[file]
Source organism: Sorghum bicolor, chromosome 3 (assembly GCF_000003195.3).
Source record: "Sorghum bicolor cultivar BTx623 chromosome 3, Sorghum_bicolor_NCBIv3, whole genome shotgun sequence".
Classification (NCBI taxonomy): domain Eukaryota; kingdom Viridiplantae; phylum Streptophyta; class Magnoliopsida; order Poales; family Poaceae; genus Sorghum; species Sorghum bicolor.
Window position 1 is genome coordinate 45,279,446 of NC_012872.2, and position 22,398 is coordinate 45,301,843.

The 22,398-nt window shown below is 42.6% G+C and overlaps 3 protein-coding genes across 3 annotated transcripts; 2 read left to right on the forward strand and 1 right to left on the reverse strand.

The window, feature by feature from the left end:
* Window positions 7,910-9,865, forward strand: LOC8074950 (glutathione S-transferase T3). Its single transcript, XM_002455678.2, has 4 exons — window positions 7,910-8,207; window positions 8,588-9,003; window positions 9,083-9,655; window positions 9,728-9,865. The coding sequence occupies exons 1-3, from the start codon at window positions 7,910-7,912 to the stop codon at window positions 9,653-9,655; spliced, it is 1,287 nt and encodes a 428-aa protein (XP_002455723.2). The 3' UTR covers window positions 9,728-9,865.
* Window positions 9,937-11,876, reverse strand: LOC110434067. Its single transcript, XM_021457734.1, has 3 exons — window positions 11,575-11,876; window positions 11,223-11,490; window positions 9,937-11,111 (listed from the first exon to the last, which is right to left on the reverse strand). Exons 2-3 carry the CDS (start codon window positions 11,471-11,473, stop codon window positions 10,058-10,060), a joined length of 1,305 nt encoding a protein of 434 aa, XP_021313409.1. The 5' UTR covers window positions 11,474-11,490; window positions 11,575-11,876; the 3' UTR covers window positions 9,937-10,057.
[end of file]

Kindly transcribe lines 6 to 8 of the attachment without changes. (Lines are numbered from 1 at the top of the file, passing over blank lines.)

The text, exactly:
The window, feature by feature from the left end:
* Window positions 7,910-9,865, forward strand: LOC8074950 (glutathione S-transferase T3). Its single transcript, XM_002455678.2, has 4 exons — window positions 7,910-8,207; window positions 8,588-9,003; window positions 9,083-9,655; window positions 9,728-9,865. The coding sequence occupies exons 1-3, from the start codon at window positions 7,910-7,912 to the stop codon at window positions 9,653-9,655; spliced, it is 1,287 nt and encodes a 428-aa protein (XP_002455723.2). The 3' UTR covers window positions 9,728-9,865.
* Window positions 9,937-11,876, reverse strand: LOC110434067. Its single transcript, XM_021457734.1, has 3 exons — window positions 11,575-11,876; window positions 11,223-11,490; window positions 9,937-11,111 (listed from the first exon to the last, which is right to left on the reverse strand). Exons 2-3 carry the CDS (start codon window positions 11,471-11,473, stop codon window positions 10,058-10,060), a joined length of 1,305 nt encoding a protein of 434 aa, XP_021313409.1. The 5' UTR covers window positions 11,474-11,490; window positions 11,575-11,876; the 3' UTR covers window positions 9,937-10,057.